By James Gordon Meek

New York Daily News

WASHINGTON – The recent string of successes against al-Qaida hasn’t eased the strain on the country’s terrorist hunters. In fact, it has increased.

“Among senior leaders here, there is a level of anxiety I’ve never seen before,” a top Justice Department official said this weekend.

Attorney General John Ashcroft and his deputy, Jim Comey, have stepped up the signing of supersecret warrants under the Foreign Intelligence Surveillance Act for national security wiretaps, the official said.

“We have an enormous amount of electronic coverage going on right now,” the Justice Department official said.

The reason for the anxiety is the wealth of information American intelligence has received in recent weeks about al-Qaida surveillance of U.S. financial targets as well as the capture of key terror suspects.

The arrests were made in Britain and Pakistan, leaving open whether there are terrorist sleeper cells in the United States ready to be activated and strike.

Still, the arrests and the planning indicate Osama Bin Laden’s network remains global and active.

Criticism that the surveillance information is several years old – although reviewed in January – is no comfort to those familiar with al-Qaida’s history.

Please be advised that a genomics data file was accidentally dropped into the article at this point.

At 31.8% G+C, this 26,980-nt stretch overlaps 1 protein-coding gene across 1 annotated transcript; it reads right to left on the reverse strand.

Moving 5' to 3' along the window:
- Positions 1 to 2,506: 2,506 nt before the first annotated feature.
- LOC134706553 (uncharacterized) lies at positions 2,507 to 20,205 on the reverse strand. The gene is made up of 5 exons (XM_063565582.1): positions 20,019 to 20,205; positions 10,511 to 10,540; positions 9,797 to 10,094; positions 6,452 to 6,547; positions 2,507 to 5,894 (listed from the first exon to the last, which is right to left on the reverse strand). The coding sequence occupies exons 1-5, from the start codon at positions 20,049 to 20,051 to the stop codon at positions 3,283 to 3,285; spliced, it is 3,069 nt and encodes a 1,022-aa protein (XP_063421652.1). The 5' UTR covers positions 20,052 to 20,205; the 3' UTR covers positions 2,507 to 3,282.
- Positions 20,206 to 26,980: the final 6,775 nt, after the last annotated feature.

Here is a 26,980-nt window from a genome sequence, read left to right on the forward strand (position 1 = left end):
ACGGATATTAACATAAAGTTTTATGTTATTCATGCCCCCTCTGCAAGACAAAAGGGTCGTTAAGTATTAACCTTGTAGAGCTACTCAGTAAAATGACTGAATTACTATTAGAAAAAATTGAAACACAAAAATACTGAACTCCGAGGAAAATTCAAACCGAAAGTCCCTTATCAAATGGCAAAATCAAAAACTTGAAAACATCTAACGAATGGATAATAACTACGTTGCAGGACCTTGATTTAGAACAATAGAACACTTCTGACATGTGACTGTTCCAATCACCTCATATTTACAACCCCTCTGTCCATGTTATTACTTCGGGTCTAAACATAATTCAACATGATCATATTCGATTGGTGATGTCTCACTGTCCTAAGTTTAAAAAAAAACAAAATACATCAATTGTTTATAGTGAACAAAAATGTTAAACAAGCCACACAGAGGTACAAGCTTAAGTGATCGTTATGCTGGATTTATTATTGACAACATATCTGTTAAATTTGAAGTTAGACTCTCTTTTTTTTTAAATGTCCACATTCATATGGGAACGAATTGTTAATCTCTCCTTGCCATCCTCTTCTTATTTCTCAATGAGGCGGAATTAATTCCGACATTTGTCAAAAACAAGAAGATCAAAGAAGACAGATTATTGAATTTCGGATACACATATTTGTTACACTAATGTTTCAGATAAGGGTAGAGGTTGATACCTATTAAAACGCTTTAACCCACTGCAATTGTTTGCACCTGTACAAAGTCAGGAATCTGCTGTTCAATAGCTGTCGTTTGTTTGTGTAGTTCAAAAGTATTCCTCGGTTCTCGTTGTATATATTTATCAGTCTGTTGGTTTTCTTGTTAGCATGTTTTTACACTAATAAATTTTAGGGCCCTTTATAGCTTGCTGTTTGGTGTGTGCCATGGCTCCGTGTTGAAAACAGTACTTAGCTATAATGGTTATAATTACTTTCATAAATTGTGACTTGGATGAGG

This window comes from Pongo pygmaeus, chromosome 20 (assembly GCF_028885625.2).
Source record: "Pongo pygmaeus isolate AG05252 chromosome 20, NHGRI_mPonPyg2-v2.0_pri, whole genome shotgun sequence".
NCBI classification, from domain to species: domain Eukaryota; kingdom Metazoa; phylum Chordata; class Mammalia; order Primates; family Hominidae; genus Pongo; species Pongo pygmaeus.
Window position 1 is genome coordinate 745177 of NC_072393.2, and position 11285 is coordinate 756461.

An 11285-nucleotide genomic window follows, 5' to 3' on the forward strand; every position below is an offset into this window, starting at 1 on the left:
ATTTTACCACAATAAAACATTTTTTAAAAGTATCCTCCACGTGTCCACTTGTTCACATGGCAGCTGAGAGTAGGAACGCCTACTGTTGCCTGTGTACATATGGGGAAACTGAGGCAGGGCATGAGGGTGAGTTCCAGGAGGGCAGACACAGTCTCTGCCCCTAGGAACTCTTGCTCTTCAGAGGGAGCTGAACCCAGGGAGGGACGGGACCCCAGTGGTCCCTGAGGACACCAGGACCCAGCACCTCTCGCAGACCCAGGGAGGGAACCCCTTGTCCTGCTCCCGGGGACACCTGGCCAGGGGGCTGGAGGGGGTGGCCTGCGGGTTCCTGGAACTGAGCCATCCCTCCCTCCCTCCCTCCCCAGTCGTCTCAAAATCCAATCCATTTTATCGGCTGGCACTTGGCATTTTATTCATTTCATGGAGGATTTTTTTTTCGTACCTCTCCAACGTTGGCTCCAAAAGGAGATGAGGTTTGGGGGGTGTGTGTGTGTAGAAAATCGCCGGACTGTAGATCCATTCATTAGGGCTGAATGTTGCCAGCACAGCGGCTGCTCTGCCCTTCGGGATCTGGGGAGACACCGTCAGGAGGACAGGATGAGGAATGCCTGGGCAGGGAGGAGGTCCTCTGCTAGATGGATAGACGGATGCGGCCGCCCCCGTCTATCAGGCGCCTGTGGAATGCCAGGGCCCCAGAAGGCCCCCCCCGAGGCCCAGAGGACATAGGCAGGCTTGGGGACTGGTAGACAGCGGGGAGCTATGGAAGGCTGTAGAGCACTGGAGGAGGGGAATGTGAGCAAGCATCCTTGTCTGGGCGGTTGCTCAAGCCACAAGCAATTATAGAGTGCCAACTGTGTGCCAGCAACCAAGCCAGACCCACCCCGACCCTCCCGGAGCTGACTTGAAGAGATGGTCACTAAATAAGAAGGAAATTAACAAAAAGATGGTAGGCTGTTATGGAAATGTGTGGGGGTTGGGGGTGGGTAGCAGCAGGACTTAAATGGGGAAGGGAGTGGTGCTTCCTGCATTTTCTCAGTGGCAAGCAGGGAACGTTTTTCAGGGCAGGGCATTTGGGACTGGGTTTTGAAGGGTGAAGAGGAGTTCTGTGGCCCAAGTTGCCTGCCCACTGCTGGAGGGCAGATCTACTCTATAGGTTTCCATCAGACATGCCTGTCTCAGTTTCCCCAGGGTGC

Counterterrorism officials’ knowledge about “preoperational planning” for past al-Qaida attacks suggests a pattern of meticulous surveillance over many years. It is followed by a long, dormant period for the operational planners and cells, then a “freshening up” of surveillance, and finally a rapid transition to an operational phase leading to a major attack.

“What we’re seeing now is everything but that last piece: the operational phase before a terrorist strike,” a homeland security source said. “It’s still a question mark.”

There is strong anticipation among counterterrorism officials “that they are going to try to hit us before the November election,” the homeland security source said. “The stuff on the laptops can be made operational very quickly.”

The source marveled that the 40- to 50-page “case studies” of the financial targets included “unprecedented detail” and called it “absolutely incredible” material.

The FBI’s 2004 task force, a special group of agents focused on pre-election terror threats, has mobilized and federal agencies have been communicating feverishly to warn local police, business officials and even hotel managers what kind of suspicious behavior or events to look for.

“We’re talking to anybody who could be a target,” the senior Justice Department official said.

Skepticism remains, even within the intelligence community, that politics may be playing a part in the alerts.

Some senior Bush administration officials were appalled last Sunday to hear Homeland Security Secretary Tom Ridge give the latest threat warning and then add, “The kind of information available to us today is the result of the president’s leadership in the war against terror.”

“They’re playing politics with classified information to get Bush reelected,” groused a federal law enforcement source.

But the homeland security source added: “People are offended at the suggestion that this alert is politically motivated. We’re trying to keep Americans from getting killed. It’s not like this stuff was in a warehouse and we were waiting to pull it out.”


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